Quality management in health care Journal Impact Factor & Information

Publisher: Lippincott, Williams & Wilkins

Journal description

This peer-reviewed quarterly journal provides a forum to explore the theoretical, technical, and strategic elements of total quality management in health care. Each issue of Quality Management in Health Care (QMHC) features a timely symposium that addresses a key issue in health care quality management. Also included in each issue is an in-depth interview with a key individual in health care quality management, an educational tutorial on basic quality management tools and processes, an information clearinghouse to encourage informal communication among those involved in the field of health care quality management, and a reference center that reviews books, journal articles, seminars, and videos of interest.

Current impact factor: 0.00

Impact Factor Rankings

Additional details

5-year impact 0.00
Cited half-life 0.00
Immediacy index 0.00
Eigenfactor 0.00
Article influence 0.00
Website Quality Management in Health Care website
Other titles Quality management in health care, QMHC
ISSN 1063-8628
OCLC 26178154
Material type Periodical
Document type Journal / Magazine / Newspaper

Publisher details

Lippincott, Williams & Wilkins

  • Pre-print
    • Author can archive a pre-print version
  • Post-print
    • Author cannot archive a post-print version
  • Restrictions
    • 12 months embargo
  • Conditions
    • Some journals have separate policies, please check with each journal directly
    • Pre-print must be removed upon acceptance for publication
    • Post-print may be deposited in personal website or institutional repository
    • Publisher's version/PDF cannot be used
    • Must include statement that it is not the final published version
    • Published source must be acknowledged with full citation
    • Set statement to accompany deposit
    • Must link to publisher version
    • NIH authors will have their accepted manuscripts transmitted to PubMed Central on their behalf after a 12 months embargo (see policy for details)
    • Wellcome Trust and HHMI authors will have their accepted manuscripts transmitted to PubMed Central on their behalf after a 6 months embargo (see policy for details)
    • Publisher last reviewed on 19/03/2015
  • Classification
    ​ yellow

Publications in this journal

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    Quality management in health care 01/2015; 24(1):1. DOI:10.1097/QMH.0000000000000050
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    Quality management in health care 01/2015; 24(2):102. DOI:10.1097/01.QMH.0000464709.65950.b8
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    Quality management in health care 01/2015; 24(1):60. DOI:10.1097/01.QMH.0000459972.00796.b6
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    Quality management in health care 01/2015; 24(2):102. DOI:10.1097/01.QMH.0000464710.73573.02
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    Quality management in health care 01/2015; 24(1):60. DOI:10.1097/01.QMH.0000459974.85548.70
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    ABSTRACT: Background: Although Lean management techniques are increasingly used in health care to improve quality and reduce costs, lessons about how to successfully implement this approach on the front lines of care delivery are not well documented. In this study, we highlight key facilitators and barriers to implementing Lean among frontline primary care providers. Methods: This case study took place at a large, ambulatory care delivery system serving nearly 1 million patients. In-depth interviews were conducted with primary care physicians, staff, and administrators to identify key factors impacting Lean redesigns in primary care. Results: Overall, staff engagement and performance management, sensitivity to the professional values and culture of medicine, and perceived adequacy of organizational resources were critical when introducing Lean changes. Specific drivers of change included empowerment of staff at all levels, visual display of performance metrics, and a culture of innovation and collaboration. Barriers included physician resistance to standardized work, difficulty transferring management responsibilities to non-physician staff, and time and staffing required for participating in improvement efforts. Conclusion: Although Lean offers a new approach to delivering care, the implementation process itself is both complex and crucial to success. Understanding early facilitators and barriers can maximize Lean's, potential to improve health care delivery.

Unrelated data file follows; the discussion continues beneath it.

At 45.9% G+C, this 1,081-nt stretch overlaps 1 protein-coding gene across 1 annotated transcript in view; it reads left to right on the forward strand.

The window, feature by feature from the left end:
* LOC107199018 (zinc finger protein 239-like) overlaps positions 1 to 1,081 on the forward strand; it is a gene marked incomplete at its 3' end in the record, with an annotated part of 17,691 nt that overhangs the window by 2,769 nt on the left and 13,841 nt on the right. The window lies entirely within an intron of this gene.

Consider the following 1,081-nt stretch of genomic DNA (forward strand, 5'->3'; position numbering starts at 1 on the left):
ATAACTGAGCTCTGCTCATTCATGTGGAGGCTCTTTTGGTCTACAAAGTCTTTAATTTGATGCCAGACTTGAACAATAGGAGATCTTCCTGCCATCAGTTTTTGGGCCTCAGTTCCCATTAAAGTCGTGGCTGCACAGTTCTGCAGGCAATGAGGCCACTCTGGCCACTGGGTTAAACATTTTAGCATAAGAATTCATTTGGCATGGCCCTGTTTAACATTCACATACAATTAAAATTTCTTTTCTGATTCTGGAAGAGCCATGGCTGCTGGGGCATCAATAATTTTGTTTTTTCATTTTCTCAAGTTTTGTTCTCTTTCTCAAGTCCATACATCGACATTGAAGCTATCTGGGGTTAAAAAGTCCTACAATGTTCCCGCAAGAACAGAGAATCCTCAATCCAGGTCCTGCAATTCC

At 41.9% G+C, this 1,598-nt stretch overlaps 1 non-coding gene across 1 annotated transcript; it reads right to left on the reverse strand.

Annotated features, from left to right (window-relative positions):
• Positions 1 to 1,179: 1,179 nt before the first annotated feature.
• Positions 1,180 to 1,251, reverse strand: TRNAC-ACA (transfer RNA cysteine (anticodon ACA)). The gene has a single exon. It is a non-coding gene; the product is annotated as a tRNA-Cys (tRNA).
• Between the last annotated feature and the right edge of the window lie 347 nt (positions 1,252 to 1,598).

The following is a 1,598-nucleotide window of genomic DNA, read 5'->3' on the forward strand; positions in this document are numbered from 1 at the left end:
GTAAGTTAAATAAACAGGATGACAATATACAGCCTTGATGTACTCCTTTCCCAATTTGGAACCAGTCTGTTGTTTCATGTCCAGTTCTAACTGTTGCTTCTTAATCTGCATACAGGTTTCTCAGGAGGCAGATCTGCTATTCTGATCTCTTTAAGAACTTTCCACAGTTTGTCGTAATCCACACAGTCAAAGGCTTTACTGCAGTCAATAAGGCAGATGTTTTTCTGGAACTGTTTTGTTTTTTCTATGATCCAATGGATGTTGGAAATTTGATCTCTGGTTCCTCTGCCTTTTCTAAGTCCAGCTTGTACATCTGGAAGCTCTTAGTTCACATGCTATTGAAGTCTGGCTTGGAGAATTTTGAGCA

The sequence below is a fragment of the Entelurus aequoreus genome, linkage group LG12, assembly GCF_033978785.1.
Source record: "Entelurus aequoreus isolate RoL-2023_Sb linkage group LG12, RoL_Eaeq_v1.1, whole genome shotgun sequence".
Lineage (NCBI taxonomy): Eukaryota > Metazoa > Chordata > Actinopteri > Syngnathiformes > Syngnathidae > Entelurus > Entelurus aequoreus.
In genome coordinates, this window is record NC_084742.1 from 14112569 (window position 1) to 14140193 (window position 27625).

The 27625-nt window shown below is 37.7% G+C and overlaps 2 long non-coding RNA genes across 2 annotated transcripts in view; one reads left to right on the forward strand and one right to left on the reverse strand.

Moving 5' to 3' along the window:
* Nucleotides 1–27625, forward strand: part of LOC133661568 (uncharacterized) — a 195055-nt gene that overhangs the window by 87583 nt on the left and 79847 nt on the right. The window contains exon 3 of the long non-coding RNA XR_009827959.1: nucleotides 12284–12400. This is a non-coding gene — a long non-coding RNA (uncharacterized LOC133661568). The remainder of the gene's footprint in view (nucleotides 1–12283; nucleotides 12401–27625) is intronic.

Quality management in health care 01/2015; 24(3):103-108. DOI:10.1097/QMH.0000000000000062
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    Quality management in health care 01/2015; 24(1):60. DOI:10.1097/01.QMH.0000459973.08420.9f
  • Quality management in health care 04/2014; 23(2):69-69. DOI:10.1097/QMH.0000000000000029
  • Quality management in health care 01/2014; 23:155- 162.
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    ABSTRACT: Background: Since most radiologists do not meet with patients, questionnaires often substitute for face-to-face interviews to collect patients' history. We report the effect of direct radiologist-patient interviews on the quality of patient history recorded for musculoskeletal magnetic resonance imaging. Methods: Magnetic resonance imaging questionnaires completed by outpatients were separated into 2 cohorts: (1) imaging center (IC) forms with no radiologist interviews; (2) hospital (H) forms with radiologist-patient interviews. Three blinded radiologists independently scored each questionnaire for quality on a 5-point scale. A separate quantitative analysis was also performed. The unpaired t test, Fischer exact test, and χ² test were used to compare the cohorts. Results: The mean score of the H cohort among reviewers was superior to the IC cohort: 3.79 (±0.98) versus 3.04 (±1.00), P < .0001. Each reviewer also independently found the H cohort to be of higher quality for patient history, P < .0001. For the IC cohort, 7.8% of questionnaires did not report a single symptom versus 0.0% in the H cohort, P = .0331. Also, the IC cohort recorded symptoms in 2 or less words more often than the H cohort, P < .0001. Conclusion: Brief radiologist-patient interviews are superior for obtaining a higher quality of patient history for musculoskeletal MRI than patient questionnaires alone.